"Youth dispels the fear of time"
by Camillo De Marco
- CANNES 2015: Oscar-winning director Paolo Sorrentino talks about his film Youth, in competition at the Cannes Film Festival
"For me, time is the only possible subject: how time passes, how much we have left, how much has already passed. Everything revolves around time.” This is how Paolo Sorrentino sums up Youth [+see also:
interview: Paolo Sorrentino
film profile] (read the review), his seventh movie, in competition at the Cannes Film Festival and already sold to 75 countries.
The title, explains the Neapolitan director, who will turn 45 on 31 May, summarises the story that the film tells: "Our relationship with the future and with being young, even when one is no longer young." Sorrentino thinks of Youth as an upbeat film: "Perhaps it was made to dispel a certain fear that I believe we all have. The passing of time excites me because the future is a great opportunity for freedom, and freedom is a feeling that belongs to young people."
Cineuropa: What is there of yourself in the film?
Paolo Sorrentino: It’s a very personal film, and it’s a film about love: I have reached my limit in terms of expressing it because I’m so shy. And I gain love from friendship, memory, and the relationship between parents and children.
Why did you choose to shoot the film in English?
Only the English can be made baronets, I think, and then I wanted there to be a relationship with the Queen. In reality, it was Michael Caine who came up with the idea for the film: I wouldn’t have made it if it hadn’t been for him; he has charisma, class and an elegance that are rarely found in actors of a certain age. There’s nothing wrong with non-British directors shooting in English. The new generations have a cultural benchmark that does not stem exclusively from their own country. Conversely, I think it’s passé to make comparisons between the Italian directors of yesterday and today.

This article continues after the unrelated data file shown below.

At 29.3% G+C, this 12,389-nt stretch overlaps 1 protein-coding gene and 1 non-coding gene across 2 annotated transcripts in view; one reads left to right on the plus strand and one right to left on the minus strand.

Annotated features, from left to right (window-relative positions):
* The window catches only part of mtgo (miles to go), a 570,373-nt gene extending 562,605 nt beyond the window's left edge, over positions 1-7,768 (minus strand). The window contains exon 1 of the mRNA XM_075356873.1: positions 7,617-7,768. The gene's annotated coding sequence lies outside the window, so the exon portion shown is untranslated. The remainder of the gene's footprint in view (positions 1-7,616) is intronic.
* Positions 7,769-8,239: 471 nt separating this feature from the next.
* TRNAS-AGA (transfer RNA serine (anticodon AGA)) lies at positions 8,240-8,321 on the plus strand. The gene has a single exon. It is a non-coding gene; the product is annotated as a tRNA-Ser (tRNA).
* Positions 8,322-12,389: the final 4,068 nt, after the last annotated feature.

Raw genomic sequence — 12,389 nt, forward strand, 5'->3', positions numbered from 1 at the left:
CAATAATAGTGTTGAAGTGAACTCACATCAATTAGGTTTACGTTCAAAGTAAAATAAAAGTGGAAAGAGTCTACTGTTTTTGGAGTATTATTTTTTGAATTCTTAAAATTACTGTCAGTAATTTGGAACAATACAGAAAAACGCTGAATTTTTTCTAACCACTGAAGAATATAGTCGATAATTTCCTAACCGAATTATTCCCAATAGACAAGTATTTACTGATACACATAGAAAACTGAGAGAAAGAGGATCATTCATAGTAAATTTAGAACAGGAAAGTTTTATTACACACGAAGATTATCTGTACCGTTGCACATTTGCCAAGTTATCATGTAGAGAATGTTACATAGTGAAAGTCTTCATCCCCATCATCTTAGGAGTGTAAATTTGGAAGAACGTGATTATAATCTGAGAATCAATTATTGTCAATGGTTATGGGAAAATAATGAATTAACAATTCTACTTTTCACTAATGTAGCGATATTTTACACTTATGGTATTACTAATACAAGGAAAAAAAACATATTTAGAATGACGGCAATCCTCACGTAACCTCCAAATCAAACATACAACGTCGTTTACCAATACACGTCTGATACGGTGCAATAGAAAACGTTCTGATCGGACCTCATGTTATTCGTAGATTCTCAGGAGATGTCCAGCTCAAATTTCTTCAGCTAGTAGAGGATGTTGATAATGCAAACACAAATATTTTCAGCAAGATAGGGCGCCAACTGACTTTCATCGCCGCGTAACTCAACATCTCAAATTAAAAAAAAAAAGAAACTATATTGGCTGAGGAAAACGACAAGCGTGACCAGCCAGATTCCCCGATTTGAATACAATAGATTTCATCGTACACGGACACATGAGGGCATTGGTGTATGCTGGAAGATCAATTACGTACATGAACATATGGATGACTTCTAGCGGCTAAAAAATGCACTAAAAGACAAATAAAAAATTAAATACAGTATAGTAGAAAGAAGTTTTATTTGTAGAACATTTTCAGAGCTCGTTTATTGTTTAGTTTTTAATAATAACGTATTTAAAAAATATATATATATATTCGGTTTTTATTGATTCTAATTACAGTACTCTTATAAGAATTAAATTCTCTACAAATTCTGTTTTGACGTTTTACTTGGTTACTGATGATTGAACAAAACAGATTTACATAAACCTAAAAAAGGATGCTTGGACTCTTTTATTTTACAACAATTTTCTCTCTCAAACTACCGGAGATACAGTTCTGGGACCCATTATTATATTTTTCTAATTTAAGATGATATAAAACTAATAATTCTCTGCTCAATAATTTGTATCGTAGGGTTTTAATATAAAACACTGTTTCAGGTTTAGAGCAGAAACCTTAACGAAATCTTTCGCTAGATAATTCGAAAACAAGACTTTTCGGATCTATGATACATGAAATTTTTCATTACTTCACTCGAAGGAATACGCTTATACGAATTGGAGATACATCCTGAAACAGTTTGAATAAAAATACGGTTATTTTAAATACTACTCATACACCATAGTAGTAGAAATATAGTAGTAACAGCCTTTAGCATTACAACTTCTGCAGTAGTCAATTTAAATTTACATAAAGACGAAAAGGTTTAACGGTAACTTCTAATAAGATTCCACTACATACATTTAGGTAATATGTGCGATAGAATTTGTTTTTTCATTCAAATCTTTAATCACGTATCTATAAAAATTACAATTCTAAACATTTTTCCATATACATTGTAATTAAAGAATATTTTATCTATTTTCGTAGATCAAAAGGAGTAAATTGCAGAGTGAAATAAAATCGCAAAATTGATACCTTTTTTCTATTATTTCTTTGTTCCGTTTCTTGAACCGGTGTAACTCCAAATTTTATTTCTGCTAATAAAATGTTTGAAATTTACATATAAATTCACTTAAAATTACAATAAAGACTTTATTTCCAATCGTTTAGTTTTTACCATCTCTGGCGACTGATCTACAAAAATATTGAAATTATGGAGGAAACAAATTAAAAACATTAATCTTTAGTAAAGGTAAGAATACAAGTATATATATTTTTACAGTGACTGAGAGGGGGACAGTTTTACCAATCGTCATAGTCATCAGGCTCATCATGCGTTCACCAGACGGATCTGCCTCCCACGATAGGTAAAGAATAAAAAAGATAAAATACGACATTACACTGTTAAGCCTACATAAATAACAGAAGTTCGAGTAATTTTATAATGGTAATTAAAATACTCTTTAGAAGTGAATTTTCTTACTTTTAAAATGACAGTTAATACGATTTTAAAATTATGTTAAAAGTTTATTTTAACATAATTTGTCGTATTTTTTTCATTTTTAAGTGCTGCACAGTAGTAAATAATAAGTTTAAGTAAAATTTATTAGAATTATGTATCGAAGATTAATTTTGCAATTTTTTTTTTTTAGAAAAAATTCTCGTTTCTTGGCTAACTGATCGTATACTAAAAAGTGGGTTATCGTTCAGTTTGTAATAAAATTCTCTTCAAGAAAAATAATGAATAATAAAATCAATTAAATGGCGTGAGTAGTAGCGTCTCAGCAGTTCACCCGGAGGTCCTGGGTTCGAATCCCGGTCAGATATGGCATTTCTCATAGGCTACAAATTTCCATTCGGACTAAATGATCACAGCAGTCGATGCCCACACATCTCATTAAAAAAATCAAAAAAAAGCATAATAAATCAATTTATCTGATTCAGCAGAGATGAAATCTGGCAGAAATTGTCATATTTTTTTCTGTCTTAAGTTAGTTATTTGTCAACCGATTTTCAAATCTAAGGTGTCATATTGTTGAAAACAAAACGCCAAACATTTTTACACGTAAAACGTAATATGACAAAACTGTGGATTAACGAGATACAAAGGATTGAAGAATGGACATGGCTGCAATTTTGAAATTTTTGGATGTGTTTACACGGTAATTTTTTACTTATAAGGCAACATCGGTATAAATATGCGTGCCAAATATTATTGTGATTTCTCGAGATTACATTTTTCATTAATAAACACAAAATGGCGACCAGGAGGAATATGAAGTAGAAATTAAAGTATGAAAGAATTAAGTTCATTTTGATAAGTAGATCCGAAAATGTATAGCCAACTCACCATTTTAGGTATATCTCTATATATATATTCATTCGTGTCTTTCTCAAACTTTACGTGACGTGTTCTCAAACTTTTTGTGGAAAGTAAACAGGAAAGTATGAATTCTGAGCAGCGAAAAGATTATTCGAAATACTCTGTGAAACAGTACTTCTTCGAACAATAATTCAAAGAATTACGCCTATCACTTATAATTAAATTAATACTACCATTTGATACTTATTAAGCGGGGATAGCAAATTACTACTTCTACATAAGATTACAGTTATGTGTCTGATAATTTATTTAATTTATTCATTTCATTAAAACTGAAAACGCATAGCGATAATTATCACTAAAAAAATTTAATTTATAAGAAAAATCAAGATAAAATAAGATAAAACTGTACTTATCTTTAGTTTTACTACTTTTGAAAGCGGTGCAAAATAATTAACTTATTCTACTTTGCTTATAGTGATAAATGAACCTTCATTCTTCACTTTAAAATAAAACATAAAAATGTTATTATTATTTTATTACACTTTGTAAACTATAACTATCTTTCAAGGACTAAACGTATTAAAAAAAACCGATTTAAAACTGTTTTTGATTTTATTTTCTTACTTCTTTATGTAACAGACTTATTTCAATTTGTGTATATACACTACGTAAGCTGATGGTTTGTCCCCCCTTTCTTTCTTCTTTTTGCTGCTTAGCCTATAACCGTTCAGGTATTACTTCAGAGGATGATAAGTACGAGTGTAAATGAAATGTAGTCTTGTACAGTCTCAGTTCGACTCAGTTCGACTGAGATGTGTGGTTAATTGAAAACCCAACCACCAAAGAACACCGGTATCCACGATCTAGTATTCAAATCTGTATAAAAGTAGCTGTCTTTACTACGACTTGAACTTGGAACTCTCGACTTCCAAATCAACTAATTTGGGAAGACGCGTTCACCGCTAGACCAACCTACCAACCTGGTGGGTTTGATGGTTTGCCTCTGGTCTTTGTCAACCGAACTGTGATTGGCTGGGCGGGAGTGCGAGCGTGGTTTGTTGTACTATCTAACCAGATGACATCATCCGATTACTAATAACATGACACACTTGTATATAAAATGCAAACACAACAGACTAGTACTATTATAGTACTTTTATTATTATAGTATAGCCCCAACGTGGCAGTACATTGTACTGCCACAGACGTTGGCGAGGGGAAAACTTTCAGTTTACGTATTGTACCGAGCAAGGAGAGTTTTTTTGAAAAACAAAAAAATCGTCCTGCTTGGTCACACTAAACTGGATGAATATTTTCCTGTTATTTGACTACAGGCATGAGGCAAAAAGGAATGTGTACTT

How did you choose the lead actors?
I think of the actor before I start writing. For years, Harvey Keitel was always in the most fantastic films to watch, and the mythology surrounding him was growing. The same goes for Caine – he has such a stature that he has no need for a CV; his personality lends him the requisite authority.
They are two great friends who see life differently.
Caine’s character keeps his distance from things, which is touching but of course doesn’t guarantee happiness, but rather a certain calmness. On the other hand, Keitel’s character is dominated by passion par excellence: he’s a director who makes a movie a matter of life or death, which is quite a common phenomenon in cinema: a film can become a real obsession. I would tend to be like Keitel, but I’m working on becoming more like Caine.
Did your Oscar have an influence on your work in this movie?
No, I wrote the film in August 2013, before I won the Oscar. Then I didn’t have time to think about what winning it meant to me.
(Translated from Italian)